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Green Marketing 2

Green Marketing 2

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Published by apsavi
green marketing article
green marketing article

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Published by: apsavi on Oct 11, 2011
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07/19/2013

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GREEN MARKETING - STRATEGIES AND ISSUES
 
Introduction
 Today society becomes more concerned with the natural environment; businesses have begun to modify theirbehavior in an attempt to address society's "new" concerns. Some businesses have been quick to acceptconcepts like environmental management systems and waste minimization, and have integratedenvironmental issues into all organizational activities. One business area where environmental issues havereceived a great deal of discussion in the popular and professional press is marketing. Terms like "GreenMarketing" and "Environmental Marketing" appear frequently in the popular press. Many governments aroundthe world have become so concerned about green marketing activities that they have attempted to regulatethem. For example, in the United States (US) the Federal Trade Commission and the National Association of Attorneys-General have developed extensive documents examining green marketing issues.
 
Purpose of study
 
While some companies have already implemented some sort of strategies for going green, the majority of thecompanies have little to no plans in going green. Even fewer companies have enterprise level strategies forgoing green. The purpose of this report is to provoke thought about the potential destructiveness of global warming andwhat business can do to prevent further damage to our eco-system. This study would further focus on greenstrategies and green marketing and their importance for corporations. Corporations can learn from thisresearch paper about the benefits of going green. In addition, the companies should not only take on theinitiative of going green but should also take on the responsibility of educating consumers on going green ordemanding for greener products. With these changes, our ecosystem and environment can maintain ahealthier lifestyle. The research would address issues such as the following:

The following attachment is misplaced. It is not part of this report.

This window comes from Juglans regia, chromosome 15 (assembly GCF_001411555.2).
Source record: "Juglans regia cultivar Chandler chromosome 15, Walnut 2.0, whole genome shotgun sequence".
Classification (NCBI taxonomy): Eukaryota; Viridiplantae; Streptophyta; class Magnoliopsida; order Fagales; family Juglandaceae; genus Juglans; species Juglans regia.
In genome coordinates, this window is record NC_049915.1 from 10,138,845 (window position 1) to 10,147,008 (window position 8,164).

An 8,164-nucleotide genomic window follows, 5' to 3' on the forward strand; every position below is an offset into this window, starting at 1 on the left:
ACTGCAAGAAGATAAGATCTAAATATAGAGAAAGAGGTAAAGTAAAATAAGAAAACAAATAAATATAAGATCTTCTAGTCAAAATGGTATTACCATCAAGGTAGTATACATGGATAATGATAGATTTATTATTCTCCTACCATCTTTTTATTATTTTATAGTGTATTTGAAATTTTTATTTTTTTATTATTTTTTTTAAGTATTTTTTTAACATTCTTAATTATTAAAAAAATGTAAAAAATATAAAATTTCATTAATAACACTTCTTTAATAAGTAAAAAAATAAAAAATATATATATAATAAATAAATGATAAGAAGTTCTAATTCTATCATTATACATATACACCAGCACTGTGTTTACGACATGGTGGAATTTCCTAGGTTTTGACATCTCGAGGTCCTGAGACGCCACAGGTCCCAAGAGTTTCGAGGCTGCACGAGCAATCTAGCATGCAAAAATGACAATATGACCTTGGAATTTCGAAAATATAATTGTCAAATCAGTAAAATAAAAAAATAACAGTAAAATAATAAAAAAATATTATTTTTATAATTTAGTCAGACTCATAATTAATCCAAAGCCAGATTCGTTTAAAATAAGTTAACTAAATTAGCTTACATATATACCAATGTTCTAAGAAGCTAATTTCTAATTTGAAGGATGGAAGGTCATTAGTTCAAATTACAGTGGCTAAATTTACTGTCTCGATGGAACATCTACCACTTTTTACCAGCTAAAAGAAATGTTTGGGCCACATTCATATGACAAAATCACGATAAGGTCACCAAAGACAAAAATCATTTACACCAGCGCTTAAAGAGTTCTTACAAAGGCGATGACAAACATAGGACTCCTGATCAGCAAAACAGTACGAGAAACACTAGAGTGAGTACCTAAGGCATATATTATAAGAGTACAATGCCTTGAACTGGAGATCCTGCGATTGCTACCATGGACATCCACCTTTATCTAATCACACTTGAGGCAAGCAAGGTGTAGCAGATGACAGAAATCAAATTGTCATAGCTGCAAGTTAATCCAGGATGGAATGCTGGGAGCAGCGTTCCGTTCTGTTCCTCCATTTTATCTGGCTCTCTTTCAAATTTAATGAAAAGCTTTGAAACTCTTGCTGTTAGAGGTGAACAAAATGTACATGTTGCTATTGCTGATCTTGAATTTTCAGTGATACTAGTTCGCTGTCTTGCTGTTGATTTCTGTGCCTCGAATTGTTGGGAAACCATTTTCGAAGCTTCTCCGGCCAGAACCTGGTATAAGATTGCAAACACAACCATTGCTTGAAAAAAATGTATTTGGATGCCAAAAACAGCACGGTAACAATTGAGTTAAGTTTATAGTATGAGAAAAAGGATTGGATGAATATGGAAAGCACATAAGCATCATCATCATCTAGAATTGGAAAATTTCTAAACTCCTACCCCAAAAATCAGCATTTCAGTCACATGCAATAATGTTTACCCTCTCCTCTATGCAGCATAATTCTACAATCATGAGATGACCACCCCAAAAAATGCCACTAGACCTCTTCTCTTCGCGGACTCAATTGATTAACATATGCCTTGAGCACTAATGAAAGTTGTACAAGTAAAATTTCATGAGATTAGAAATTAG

1. What are green strategies and enterprise-level green strategies?2. Ways for corporations going green3. How green strategies can help businesses operate more efficiently4. Driving forces for corporations to go green5. Corporations going green under different pressures6. The emerging green markets and green consumers7. How to improve green marketing8. How to execute green strategies
 
2. LITERATURE REVIEW2.1 Green strategies
"A green strategy facilitates decisions and transformation initiatives that improve the environment" (Olson,2008). Green Strategies help individuals, corporations, and non-profit organizations change behaviors anddecisions on a more responsible way--environmentally, socially and economically (Green strategies, n.d).From business point of view, a green strategy is a good way to invest in future energy alternatives for big orsmall companies alike. In the long run, it will reduce energy bills and help improve the environment.For companies seeking to go green, there is basically a strategy known as the "enterprise-level greenstrategy." An enterprise-level green strategy helps a company make decisions based on its impact to the
 
environment. Like any other company strategies, the enterprise-level green strategy should formulate ideasand address the question of environmental friendliness. As a company sides with going green, other benefitssuch as social responsibility and cost of bills will also be positively affected. Having a clear vision to go greenultimately leads a company in the right direction of making good decisions (Olson, 2008).
2.2 Go green
"Practicing green is inherently proactive; it means finding ways to reduce waste and other-wise be moreenvironmentally responsible, before being forced to do so through government regulations." Businesses couldpractice green by voluntarily recycling and attempting to reduce wastes and the amounts of resources theyconsume in their daily operations (Shi, Kane, 1996).
2.3 Green marketing
Green marketing is the promotion of products or services in a way that encourage environmental safety.Consequently, green marketing encompasses a wide scope of actions some of which include productmodifications, changes of product process and packaging, and advertisement modification (Guides for the useof environmental marketing claims, n.d.). Green marketing also helps to build green brands for products andhelps to maintain sustainability of products along the product life cycle.
2.4 Green markets